Cancer patients in the UK are less likely to receive innovative drug treatments according to guideline recommendations, compared to those in other parts of Europe, a new study from King’s has found.
Researchers evaluated clinical practice guidelines issued by different national bodies, finding that UK examples were more likely to focus on surgery, and slower to pick up on new research. They also found that recommendations in continental Europe tended to focus on the use of new chemotherapy agents or targeted treatment, while UK guidelines tended to focus on surgery, screening or radiotherapy.
The team analysed 101 clinical practice guidelines developed for oncologists from the European Society of Medical Oncology (ESMO) which is made up of multi-disciplinary specialists from 130 countries. Both the UK guidelines issued by the National Institute for Health and Care Excellence (NICE) and the Scottish Intercollegiate Guidelines Network (SIGN) were weighted towards surgical modalities rather than new chemotherapy agents.
A major reason for the different treatment approaches was that while the ESMO guidelines cited more recent research, which included targeted drug treatment, NICE and SIGN highlighted research from the UK, Canada, Australia and Scandinavian countries that were older and more clinically research based. This older research tended to recommend surgical interventions, rather than drug treatments.
The time it took for new research to progress from peer review to being included in treatment guidelines was also investigated. In countries following ESMO guidelines, there was a gap of a year between the publication of research and its recommendation for clinical use. In the UK the gap was four times as long. This contributes to the idea that UK patients may be missing out on potentially beneficial treatments that their European peers are receiving.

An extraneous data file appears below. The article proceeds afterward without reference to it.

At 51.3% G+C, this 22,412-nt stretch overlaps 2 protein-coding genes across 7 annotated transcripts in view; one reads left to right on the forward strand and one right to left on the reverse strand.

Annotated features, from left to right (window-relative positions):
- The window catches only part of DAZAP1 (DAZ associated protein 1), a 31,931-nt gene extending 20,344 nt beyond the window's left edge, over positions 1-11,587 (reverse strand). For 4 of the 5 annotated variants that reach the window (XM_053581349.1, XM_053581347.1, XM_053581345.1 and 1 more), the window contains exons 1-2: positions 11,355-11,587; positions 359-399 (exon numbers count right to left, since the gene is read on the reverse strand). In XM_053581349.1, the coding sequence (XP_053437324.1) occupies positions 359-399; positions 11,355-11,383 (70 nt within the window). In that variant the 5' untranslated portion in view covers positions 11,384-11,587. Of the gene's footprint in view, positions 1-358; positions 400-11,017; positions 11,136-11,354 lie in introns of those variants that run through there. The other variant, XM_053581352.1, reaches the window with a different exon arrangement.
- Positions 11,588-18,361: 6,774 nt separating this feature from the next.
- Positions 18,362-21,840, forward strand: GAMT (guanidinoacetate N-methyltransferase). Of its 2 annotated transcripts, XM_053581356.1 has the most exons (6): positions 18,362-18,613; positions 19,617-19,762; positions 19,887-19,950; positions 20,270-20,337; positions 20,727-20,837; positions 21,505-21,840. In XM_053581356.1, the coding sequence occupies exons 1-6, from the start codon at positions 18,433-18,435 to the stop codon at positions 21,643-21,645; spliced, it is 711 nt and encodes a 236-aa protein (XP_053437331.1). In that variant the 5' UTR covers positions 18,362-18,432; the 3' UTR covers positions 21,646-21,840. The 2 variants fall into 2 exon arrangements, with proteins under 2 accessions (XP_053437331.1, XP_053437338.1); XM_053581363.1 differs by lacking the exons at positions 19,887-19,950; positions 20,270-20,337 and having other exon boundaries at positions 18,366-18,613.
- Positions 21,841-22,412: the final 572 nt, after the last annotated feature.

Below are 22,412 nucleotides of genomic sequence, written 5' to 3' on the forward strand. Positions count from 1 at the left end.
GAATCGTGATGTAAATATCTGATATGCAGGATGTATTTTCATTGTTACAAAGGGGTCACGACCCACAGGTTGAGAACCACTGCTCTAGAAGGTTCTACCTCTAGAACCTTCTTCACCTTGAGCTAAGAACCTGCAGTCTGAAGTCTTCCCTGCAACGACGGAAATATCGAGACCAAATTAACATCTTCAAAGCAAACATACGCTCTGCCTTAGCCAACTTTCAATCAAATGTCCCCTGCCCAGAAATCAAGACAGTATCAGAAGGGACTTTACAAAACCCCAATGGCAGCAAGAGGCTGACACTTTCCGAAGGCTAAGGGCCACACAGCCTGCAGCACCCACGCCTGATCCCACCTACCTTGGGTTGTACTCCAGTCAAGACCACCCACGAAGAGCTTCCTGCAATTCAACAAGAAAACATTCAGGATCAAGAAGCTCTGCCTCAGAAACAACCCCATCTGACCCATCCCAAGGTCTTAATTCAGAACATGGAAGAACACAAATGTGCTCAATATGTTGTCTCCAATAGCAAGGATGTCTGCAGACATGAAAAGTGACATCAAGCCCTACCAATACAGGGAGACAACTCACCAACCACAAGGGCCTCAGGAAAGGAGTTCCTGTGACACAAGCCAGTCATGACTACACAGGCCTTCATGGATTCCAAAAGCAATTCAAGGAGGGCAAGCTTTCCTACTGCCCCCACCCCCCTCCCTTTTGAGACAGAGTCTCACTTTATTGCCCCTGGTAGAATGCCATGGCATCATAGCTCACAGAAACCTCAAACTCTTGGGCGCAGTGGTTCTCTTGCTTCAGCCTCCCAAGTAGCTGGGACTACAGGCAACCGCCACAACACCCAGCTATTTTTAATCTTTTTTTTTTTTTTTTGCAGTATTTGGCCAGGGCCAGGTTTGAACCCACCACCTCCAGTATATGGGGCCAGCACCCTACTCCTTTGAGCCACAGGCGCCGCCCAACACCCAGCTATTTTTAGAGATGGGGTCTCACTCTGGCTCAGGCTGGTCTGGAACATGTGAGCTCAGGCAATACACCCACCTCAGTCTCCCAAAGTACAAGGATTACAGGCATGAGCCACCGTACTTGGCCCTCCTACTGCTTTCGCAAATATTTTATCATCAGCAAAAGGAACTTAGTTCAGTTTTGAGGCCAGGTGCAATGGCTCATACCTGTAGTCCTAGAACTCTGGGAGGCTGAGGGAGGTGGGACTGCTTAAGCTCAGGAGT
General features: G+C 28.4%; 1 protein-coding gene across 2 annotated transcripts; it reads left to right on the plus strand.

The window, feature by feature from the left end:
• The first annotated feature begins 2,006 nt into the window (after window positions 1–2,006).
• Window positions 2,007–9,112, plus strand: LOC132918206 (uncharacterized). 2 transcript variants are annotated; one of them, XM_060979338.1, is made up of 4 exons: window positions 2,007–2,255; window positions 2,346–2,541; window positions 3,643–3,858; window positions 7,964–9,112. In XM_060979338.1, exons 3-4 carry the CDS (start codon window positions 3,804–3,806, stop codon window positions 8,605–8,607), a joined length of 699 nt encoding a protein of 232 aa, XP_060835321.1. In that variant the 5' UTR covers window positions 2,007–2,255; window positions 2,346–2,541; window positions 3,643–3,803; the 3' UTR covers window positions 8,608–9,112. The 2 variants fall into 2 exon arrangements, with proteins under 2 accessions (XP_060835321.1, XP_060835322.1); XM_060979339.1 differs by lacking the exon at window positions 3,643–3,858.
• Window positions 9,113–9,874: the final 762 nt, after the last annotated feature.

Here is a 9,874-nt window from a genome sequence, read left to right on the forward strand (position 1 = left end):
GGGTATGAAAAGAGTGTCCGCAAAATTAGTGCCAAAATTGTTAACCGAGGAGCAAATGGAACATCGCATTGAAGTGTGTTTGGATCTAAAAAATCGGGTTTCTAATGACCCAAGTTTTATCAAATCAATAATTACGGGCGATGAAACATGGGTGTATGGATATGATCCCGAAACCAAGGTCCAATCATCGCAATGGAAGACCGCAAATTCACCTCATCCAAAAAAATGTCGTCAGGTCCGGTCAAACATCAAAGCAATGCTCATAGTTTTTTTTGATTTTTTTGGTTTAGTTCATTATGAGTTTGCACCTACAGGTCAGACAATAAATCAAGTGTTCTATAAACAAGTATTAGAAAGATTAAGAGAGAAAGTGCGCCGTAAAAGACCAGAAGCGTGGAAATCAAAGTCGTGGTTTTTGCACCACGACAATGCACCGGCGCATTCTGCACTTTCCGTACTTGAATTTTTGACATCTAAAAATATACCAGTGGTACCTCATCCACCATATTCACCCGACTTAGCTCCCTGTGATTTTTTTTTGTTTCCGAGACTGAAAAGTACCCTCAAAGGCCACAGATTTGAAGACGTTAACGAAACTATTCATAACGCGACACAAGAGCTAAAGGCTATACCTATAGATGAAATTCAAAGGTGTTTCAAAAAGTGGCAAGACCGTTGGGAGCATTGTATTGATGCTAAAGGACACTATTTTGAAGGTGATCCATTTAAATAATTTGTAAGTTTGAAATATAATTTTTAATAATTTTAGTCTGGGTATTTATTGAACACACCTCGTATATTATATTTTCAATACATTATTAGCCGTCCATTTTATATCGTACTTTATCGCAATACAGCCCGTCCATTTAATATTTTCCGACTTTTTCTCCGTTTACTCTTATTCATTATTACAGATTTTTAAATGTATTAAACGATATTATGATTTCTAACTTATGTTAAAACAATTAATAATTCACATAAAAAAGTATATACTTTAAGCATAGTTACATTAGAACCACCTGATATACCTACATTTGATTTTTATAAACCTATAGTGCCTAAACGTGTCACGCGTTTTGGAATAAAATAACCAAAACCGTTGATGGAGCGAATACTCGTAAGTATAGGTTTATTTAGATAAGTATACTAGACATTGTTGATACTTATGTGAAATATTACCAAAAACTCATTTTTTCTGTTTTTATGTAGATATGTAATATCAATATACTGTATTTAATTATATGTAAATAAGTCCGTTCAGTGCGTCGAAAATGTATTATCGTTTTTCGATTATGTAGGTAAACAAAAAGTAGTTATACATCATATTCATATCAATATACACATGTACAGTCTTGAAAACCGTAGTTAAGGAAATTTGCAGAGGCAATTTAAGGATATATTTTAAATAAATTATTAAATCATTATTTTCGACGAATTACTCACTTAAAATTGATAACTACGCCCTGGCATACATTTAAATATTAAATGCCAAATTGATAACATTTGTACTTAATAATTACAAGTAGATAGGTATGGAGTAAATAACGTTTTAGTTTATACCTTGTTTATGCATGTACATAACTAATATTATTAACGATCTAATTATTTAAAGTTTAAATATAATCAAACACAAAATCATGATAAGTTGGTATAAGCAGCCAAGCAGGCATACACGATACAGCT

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Lead researcher Elena Pallari said: ‘Clinical guidelines are meant to be based on the best available evidence. By demonstrating how that evidence-base differs for different authoritative bodies for oncology, the study not only indicates an information bias, but also the potential for biased impact on treatment recommendations and patient outcomes.’
Co-author, Professor Tony Fox, from the Institute of Pharmaceutical Sciences added: ‘It is by no means certain that prescribers realise that international guidelines differ. Not only that, but prescribers probably do not realise that one reason they differ is because of the selective ways in which expert committees approach the whole evidence base.’
Researchers also found that while there was a research emphasis on high-profile cancers, such as breast cancer, other less fashionable cancers were neglected. This emphasis was often at odds with the actual impact of the disease on the general population.
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The paper ‘Differential research impact in cancer practice guidelines’ evidence base: lessons from ESMO, NICE and SIGN’ was published in ESMO Open on 6 January 2018.